Why can’t we build stuff the simple way nowadays? The answer’s easy, actually: there’s an element of taxing-and-spending involved, and one of our major political parties has declared such practices verboten (except when they’re not). But more fundamentally, the stagnation of America is the product of a broken political system. Doing business in politics requires some level of cooperation among disparate (and competing) interests, yet compromise practically has become a dirty word. People can argue forever and a day why this is — you can blame fat Al Gore, I’m pointing a finger right back at fat Newt Gingrich — but the corrosive impact is undeniable. With unemployment stuck at high levels, and growth not nearly strong enough to generate jobs to make up for what was lost with the Great Recession, now would seem like a great time to put people back to work fixing up essential parts of the national infrastructure — roads, power grids (shades of MEC!), or what-have-you. Not so long ago in this country, an interstate bridge collapsed into a waterway. Since when did America decide to make like Somalia?

Good luck expecting Congress to come to the rescue. The U.S. House of Representatives can’t even bring itself to pass the Farm Bill. The Farm Bill! Such feats of political legerdemain used to be automatic in D.C. Now the Tea Party nuts who control the House won’t allow the Farm Bill move forward, so in love are they with their powers of obstruction. (Funny how Rep. Robert Hurt, who is forever prattling about the leadership of the Republican caucus in the House, rarely if ever mentions the Farm Bill in his weekly column.) If Congress can’t muster the will to pass legislation that used to proceed as a matter of general consensus, you can only imagine how useless it will be when confronted by tougher challenges. There are only so many times Republicans can run around crying “Benghazi!” before people start to notice this stuff.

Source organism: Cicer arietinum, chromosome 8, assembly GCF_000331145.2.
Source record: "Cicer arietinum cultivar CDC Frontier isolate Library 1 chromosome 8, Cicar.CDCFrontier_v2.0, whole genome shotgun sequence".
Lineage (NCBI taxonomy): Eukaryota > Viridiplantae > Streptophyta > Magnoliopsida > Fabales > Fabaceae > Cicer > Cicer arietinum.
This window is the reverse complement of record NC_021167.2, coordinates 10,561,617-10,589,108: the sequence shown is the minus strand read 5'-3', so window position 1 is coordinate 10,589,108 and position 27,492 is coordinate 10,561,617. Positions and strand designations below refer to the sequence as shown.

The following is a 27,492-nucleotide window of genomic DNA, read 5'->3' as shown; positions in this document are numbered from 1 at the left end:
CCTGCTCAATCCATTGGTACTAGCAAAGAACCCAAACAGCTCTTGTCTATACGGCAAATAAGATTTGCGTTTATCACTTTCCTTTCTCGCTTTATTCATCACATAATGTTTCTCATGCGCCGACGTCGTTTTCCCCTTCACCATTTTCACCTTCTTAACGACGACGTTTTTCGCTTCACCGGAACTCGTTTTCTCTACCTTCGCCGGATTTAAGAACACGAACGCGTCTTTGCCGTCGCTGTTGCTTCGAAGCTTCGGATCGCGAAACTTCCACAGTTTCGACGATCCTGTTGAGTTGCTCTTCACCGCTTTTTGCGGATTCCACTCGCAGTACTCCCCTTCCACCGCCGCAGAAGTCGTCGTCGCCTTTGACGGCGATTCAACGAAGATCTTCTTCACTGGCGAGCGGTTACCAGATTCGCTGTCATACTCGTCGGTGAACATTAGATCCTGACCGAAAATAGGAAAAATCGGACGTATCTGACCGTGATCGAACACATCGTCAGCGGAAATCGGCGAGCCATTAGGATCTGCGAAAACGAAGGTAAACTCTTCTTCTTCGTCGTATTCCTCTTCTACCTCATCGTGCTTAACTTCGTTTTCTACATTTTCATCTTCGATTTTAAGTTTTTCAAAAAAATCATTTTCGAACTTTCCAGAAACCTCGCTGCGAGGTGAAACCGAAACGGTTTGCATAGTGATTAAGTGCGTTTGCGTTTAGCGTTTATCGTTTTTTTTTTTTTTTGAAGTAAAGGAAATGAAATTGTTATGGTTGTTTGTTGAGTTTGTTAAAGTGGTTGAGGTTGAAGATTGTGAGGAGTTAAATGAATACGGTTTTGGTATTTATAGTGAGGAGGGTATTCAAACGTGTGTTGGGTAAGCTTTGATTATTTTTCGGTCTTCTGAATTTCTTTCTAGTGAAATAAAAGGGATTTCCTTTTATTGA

Alas, if only the problem were limited to useless politicians. Recent experience in Southside Virginia, of all places, points to a more basic affliction: a mindset that is more attuned to free-market nostrums than to the public interest. Consider the fact, not disputed by anyone with the teensiest grasp of history, of how Franklin Roosevelt had to run roughshod over private utility opposition before his administration could enact the Rural Electrification Act, the law that created Mecklenburg Electric and other rural electric cooperatives. Yet today, with Southside enduring what can fairly be described as an ongoing, low-level state of depression, there is no real strategy for using the levers of government to promote the region’s recovery. To the extent that the powers-that-be see any role for government whatsoever, it’s as a money trough out of which various special interests can feed themselves.